News & Politics

Readers Speak: Gore, Chomsky and Ivins Are Winners

Gore wins big in AlterNet's presidential straw poll while Hillary trails badly; Chomsky grabs Most Valuable Progressive and Ivins gets Best Opinion Writer.
The results are in. More than 13,000 readers cast their straw vote in AlterNet's reader survey and poll conducted during the last two weeks of June. Readers came out in droves to state their preference for Al Gore as Democratic Presidential candidate for 2008.

Gore, whose popularity appears to be growing with the success of his documentary, An Inconvenient Truth, received 35 percent of the vote, followed by Senator Russ Feingold at 20 percent and former vice presidential candidate John Edwards at 11 percent. Wesley Clark received 4 percent, and John Kerry and Mark Warner 2 percent.

The big surprise in the survey is that Senator Hillary Clinton, whom many in the corporate media suggest is the front runner for the nomination, only received 7 percent of the vote. This is particularly surprising since 53 percent of the survey respondents were women. One possible reason for Senator Clinton's poor showing and Gore's popularity is that 24 percent of our survey participants chose the war in Iraq as their top priority issue. Hillary Clinton has not shown any leadership on the issue or been among those pushing for an end to the bloodshed.

On the heels of the Iraq war, 16 percent of readers tagged global warming as their priority issue. (Gore's film on that topic is now the fourth highest grossing documentary of all time.) Fourteen percent picked health care, and 1 percent alternative energy policy as their priorities.

Of those responding to the survey, 70 percent overall described themselves as Democrats, with 48 percent of those identifying as Progressives who mostly vote Democrat. Twelve percent called themselves Independents, 7 percent Green and only 1 percent Republican.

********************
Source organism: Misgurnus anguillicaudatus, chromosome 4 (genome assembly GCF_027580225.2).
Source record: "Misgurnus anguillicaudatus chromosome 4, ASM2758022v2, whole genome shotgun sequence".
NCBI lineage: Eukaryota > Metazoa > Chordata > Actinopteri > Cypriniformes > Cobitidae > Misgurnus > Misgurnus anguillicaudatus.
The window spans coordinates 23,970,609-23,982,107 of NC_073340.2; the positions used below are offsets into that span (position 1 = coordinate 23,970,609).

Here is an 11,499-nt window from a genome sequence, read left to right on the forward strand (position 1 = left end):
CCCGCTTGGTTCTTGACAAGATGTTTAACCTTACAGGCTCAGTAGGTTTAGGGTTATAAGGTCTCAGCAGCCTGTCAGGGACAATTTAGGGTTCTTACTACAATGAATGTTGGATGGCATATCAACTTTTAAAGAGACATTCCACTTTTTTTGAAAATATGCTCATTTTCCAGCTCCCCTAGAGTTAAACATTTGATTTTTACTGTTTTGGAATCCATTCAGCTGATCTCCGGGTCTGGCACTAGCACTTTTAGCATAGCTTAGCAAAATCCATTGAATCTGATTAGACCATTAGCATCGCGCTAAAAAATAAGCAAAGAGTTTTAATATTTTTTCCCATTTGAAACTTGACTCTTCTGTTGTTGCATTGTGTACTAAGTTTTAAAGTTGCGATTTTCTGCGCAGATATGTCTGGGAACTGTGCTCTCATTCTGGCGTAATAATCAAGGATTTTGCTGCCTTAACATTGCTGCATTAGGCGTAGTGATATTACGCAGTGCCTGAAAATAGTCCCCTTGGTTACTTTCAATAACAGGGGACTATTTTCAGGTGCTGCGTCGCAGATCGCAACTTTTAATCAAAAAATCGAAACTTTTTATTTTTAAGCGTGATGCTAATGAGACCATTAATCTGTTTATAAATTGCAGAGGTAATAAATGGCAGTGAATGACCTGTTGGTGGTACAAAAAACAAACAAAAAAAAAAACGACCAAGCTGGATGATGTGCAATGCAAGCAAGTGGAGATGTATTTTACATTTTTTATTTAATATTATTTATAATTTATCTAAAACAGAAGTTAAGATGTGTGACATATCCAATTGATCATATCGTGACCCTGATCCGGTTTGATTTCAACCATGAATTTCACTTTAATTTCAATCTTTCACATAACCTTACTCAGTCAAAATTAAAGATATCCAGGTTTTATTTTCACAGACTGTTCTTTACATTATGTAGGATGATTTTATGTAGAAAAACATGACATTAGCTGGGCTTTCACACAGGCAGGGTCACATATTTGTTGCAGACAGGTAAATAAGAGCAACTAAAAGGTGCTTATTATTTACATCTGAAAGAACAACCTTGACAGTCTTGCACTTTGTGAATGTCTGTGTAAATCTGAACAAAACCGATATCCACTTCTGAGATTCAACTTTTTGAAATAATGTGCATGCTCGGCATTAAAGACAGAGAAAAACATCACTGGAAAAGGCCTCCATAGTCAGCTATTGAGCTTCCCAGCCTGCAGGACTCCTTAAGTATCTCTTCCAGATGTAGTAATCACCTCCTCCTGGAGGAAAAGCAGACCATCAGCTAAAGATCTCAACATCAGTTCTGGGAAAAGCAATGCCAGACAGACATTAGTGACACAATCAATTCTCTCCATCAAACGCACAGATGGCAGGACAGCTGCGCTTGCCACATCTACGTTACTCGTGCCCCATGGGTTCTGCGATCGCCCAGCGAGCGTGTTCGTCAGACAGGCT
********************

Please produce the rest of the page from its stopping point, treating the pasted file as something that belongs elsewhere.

More than half of AlterNet readers say they visit the site one or more times a day, with two-thirds forwarding links to friends and colleagues, and more than 70 percent emailing an elected official. Many AlterNet readers are excited about AlterNet's growing video content. Two-thirds are interested in video interviews and 55 percent look forward to progressive film previews. As of now, only a tiny percentage of AlterNet readers are ready for text messages to come over their mobile phones.

The Most Valuable Progressive designation went to Noam Chomsky, chosen by 21 percent of the voters, followed by Michael Moore at 15 percent and Amy Goodman at 13 percent. Howard Zinn had the votes of 13 percent and Cornell West 9 percent.

Molly Ivins ran away with 38 percent of the vote for Best Opinion Writer, followed by New York Times columnist Paul Krugman at 17 percent and Arianna Huffington at 10 percent.

In other poll categories, Bono topped the charts as Most Effective Celebrity with 35 percent, followed by George Clooney at 20 percent. Susan Sarandon nipped her partner Tim Robbins 7 percent to 5 percent while the Dixie Chicks received 6 percent of the vote.

In the Best Progressive Book category, David Sirota's Hostile Takeover: How Big Money and Corruption Conquered Our Government -- And How We Take it Back at 27 percent bested new author Glenn Greenwald's How Would a Patriot Act?, the first book published by Working Assets Publishing at 13 percent. Crashing the Gates by Markos Zuniga and Jerome Armstrong came in third at 9 percent.

The Best Blog award went to the Daily Kos with 31 percent, followed by Crooks and Liars with 18 percent and Talking Points Memo at 8 percent, although many readers said they didn't pay much attention to the blogs.

There was a very tight race for Best Progressive Website. Despite recent controversies, Truthout.org won with 15 percent, followed by Common Dreams at 14 percent, Salon 13 percent, Huffington Post 12 percent and Grist 11 percent. We appreciate the many hundreds of reader who wrote in votes for AlterNet, even though we didn't include ourselves on the list.

In closing, we were thrilled that more than 1,750 survey respondents have already made a contribution to AlterNet. Even better, more than 8,000 of you indicated you would consider donating to AlterNet in the future. (Just in case now seems like the right time for you to make a contribution, please click HERE and make us happy.)
Don Hazen is the executive editor of AlterNet.
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